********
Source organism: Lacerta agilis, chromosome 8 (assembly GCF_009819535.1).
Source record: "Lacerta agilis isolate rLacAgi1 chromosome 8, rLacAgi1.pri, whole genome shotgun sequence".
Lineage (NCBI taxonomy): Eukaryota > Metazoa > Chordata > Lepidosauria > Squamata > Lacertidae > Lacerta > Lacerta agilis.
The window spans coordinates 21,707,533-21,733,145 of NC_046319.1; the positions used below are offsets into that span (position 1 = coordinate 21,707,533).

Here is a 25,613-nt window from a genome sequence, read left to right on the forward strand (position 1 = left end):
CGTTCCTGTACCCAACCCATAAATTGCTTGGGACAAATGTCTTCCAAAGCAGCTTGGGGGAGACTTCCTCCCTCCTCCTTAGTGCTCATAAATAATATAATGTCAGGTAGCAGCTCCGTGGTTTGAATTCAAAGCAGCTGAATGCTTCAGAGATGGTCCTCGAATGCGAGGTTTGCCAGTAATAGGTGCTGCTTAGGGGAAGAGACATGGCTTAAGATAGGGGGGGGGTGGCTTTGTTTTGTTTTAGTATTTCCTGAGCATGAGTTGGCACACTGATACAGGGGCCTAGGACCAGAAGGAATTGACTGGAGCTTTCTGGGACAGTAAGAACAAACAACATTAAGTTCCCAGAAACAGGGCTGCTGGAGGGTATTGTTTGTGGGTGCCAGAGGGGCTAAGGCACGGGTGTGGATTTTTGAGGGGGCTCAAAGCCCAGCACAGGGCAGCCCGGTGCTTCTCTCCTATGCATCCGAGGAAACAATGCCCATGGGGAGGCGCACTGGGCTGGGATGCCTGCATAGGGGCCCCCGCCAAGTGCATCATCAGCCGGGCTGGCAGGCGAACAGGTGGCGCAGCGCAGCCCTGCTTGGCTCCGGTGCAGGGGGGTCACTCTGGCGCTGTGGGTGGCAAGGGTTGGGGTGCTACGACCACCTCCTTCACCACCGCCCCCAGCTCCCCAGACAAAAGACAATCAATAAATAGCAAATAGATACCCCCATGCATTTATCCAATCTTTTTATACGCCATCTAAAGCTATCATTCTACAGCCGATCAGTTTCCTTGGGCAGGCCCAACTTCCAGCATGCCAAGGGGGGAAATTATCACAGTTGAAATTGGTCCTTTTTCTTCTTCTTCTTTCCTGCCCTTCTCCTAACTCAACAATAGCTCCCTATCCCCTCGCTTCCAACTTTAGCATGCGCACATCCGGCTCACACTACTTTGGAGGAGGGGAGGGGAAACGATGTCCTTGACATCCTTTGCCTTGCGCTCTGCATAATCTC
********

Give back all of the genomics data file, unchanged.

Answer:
Source organism: Lacerta agilis, chromosome 8 (assembly GCF_009819535.1).
Source record: "Lacerta agilis isolate rLacAgi1 chromosome 8, rLacAgi1.pri, whole genome shotgun sequence".
Lineage (NCBI taxonomy): Eukaryota > Metazoa > Chordata > Lepidosauria > Squamata > Lacertidae > Lacerta > Lacerta agilis.
The window spans coordinates 21,707,533-21,733,145 of NC_046319.1; the positions used below are offsets into that span (position 1 = coordinate 21,707,533).

Here is a 25,613-nt window from a genome sequence, read left to right on the forward strand (position 1 = left end):
CGTTCCTGTACCCAACCCATAAATTGCTTGGGACAAATGTCTTCCAAAGCAGCTTGGGGGAGACTTCCTCCCTCCTCCTTAGTGCTCATAAATAATATAATGTCAGGTAGCAGCTCCGTGGTTTGAATTCAAAGCAGCTGAATGCTTCAGAGATGGTCCTCGAATGCGAGGTTTGCCAGTAATAGGTGCTGCTTAGGGGAAGAGACATGGCTTAAGATAGGGGGGGGGTGGCTTTGTTTTGTTTTAGTATTTCCTGAGCATGAGTTGGCACACTGATACAGGGGCCTAGGACCAGAAGGAATTGACTGGAGCTTTCTGGGACAGTAAGAACAAACAACATTAAGTTCCCAGAAACAGGGCTGCTGGAGGGTATTGTTTGTGGGTGCCAGAGGGGCTAAGGCACGGGTGTGGATTTTTGAGGGGGCTCAAAGCCCAGCACAGGGCAGCCCGGTGCTTCTCTCCTATGCATCCGAGGAAACAATGCCCATGGGGAGGCGCACTGGGCTGGGATGCCTGCATAGGGGCCCCCGCCAAGTGCATCATCAGCCGGGCTGGCAGGCGAACAGGTGGCGCAGCGCAGCCCTGCTTGGCTCCGGTGCAGGGGGGTCACTCTGGCGCTGTGGGTGGCAAGGGTTGGGGTGCTACGACCACCTCCTTCACCACCGCCCCCAGCTCCCCAGACAAAAGACAATCAATAAATAGCAAATAGATACCCCCATGCATTTATCCAATCTTTTTATACGCCATCTAAAGCTATCATTCTACAGCCGATCAGTTTCCTTGGGCAGGCCCAACTTCCAGCATGCCAAGGGGGGAAATTATCACAGTTGAAATTGGTCCTTTTTCTTCTTCTTCTTTCCTGCCCTTCTCCTAACTCAACAATAGCTCCCTATCCCCTCGCTTCCAACTTTAGCATGCGCACATCCGGCTCACACTACTTTGGAGGAGGGGAGGGGAAACGATGTCCTTGACATCCTTTGCCTTGCGCTCTGCATAATCTC